CR: It wasn’t her idea, huh?

MW: Yeah, right, right. But anyway, bless her pointed head, she threw a party together, and the following Monday we were married, and she had a light supper going, and my mother-in-law and my mother got into a big fat beef in the kitchen.

CR: Oh! About what?

MW: [laughs] I don’t remember. It was something that we weren’t going, Dale and I weren’t going to do, or weren’t doing right, or something. [laughs]

CR: Ooh.

MW: [laughs] And a friend, our friend who I boarded with, from Seattle—of course, we’d known her from day one—she finally told them to shut up. [laughs] A wonderful way to remember your wedding day. [laughs]

CR: [laughs] Yeah, yeah. Absolutely. [laughs]  Who married you?

MW: Reverend Burgess.

CR: From the church?

MW: Mm-hmm.

CR: Oh, he just came over and married you there.

MW: Mm-hmm, mm-hmm.

CR: Ah.

MW: And he was a short person, and Dale was six-two, and I’m in heels, we were about the same height, so you could only hear this voice coming up and we were blocking any view.

CR: Oh! Nobody else could hear him or see him, huh?

MW: Yeah, they could hear him—

CR: Oh.

MW: —but they couldn’t see him.

CR: See him.

MW: And so, as his habit was, after he’d done the deed, then he would turn you and introduce you as Mr. and Mrs.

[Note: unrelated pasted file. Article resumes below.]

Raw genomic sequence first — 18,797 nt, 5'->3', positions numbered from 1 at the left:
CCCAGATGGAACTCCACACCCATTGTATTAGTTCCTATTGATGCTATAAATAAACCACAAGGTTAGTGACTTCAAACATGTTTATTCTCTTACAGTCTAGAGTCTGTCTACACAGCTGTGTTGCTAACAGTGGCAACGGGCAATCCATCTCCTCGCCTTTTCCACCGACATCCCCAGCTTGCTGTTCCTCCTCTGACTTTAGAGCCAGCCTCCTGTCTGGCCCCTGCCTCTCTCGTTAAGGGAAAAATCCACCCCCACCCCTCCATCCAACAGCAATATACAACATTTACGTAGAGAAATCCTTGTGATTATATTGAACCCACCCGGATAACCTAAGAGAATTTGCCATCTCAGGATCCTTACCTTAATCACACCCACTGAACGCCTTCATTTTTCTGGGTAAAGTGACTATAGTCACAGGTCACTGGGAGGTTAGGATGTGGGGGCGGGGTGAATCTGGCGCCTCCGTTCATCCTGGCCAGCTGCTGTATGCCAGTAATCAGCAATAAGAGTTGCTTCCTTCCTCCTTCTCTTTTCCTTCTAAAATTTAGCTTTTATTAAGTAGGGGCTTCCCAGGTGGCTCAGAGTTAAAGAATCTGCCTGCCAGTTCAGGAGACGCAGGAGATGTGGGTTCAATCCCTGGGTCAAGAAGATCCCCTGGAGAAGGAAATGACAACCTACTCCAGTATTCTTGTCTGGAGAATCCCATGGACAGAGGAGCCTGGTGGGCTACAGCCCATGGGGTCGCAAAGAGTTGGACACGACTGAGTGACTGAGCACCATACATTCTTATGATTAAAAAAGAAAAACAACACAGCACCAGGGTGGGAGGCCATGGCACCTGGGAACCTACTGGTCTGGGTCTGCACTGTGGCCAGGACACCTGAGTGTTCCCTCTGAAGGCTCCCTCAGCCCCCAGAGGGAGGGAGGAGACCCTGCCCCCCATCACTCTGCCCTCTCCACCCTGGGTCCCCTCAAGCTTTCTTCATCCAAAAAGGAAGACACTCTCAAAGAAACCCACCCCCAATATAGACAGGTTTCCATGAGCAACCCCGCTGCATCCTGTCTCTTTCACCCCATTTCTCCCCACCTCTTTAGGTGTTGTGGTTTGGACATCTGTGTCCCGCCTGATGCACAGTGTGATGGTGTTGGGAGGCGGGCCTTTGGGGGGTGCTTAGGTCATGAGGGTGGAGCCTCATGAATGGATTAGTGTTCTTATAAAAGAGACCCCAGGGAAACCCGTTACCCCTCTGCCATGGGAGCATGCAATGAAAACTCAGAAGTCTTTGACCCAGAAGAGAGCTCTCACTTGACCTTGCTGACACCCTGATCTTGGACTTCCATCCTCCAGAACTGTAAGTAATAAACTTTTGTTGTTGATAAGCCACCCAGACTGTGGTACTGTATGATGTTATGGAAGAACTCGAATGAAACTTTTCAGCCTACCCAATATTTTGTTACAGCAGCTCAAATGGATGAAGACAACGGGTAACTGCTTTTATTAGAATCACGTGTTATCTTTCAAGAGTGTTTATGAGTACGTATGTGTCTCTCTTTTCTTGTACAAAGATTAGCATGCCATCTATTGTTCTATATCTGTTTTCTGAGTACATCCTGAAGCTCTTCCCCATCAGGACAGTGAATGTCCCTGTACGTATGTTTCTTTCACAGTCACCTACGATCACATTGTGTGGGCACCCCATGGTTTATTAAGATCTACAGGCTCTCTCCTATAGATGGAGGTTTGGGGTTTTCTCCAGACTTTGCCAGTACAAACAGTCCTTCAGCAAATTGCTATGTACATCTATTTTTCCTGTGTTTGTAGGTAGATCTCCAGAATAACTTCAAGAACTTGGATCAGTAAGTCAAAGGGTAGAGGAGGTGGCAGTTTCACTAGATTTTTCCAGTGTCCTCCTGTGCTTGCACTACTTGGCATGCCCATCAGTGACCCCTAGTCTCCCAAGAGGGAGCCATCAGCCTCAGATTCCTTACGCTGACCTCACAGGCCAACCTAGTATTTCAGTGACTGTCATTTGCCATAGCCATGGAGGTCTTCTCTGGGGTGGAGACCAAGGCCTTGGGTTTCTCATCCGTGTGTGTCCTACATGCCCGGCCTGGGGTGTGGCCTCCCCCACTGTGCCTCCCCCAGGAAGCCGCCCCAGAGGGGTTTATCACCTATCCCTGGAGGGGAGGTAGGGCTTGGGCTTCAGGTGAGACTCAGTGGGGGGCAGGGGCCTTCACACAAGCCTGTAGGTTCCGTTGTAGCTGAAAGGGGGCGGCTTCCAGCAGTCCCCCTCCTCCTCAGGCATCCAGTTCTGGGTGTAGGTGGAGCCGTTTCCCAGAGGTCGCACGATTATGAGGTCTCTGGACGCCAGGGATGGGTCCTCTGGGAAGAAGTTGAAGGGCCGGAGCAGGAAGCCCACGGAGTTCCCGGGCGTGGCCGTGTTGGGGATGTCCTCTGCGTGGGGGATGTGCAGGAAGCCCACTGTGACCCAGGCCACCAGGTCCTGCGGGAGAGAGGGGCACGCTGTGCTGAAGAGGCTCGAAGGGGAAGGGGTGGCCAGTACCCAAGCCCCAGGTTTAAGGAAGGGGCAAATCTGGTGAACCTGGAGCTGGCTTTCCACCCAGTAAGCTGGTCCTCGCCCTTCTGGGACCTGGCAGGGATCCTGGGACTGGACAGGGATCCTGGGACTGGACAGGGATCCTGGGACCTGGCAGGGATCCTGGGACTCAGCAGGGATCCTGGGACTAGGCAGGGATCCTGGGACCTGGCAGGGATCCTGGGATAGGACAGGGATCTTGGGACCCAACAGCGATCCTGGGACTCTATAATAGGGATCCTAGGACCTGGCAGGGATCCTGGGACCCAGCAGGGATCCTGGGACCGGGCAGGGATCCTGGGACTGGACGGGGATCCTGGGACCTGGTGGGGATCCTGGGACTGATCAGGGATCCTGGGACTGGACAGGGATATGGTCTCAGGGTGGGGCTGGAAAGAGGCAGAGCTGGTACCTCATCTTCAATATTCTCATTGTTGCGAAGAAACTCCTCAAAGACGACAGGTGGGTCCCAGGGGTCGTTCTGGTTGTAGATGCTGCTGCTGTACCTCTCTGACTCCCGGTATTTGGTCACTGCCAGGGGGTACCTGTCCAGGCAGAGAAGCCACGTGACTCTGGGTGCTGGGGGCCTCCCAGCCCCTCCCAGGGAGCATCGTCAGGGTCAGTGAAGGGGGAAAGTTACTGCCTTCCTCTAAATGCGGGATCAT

CR: Uh-huh.

MW: Well, he couldn’t remember the whole name, so he would say “Mr. and Mrs. Holt,” and Dale would say “camp,” and he would say “Holt,” and [laughs] Dale would say “camp.” [laughs]

CR: [laughs] They had a little routine going on there, huh?

MW: [laughs] Yeah, right. So, anyway, it took.

CR: It took, huh? [laughs] Even though the mother-in-laws had their little—

MW: Yeah. Right, right. Eighteen years later he [Dale] was drowned.

CR: So, your dad, though, you said he didn’t like to join things, so he was never—

MW: No, he was never—

CR: Did he have any old friends, I mean men out here that he ever got together with, or he just—?

MW: No, no.

CR: Pretty much just went to Seattle and did his work—

MW: Yeah, yeah, he was pretty much a loner.

CR: —came home and worked in the gardens?

MW: Yeah, yeah, and he worked himself loony.

CR: Did he? [laughs]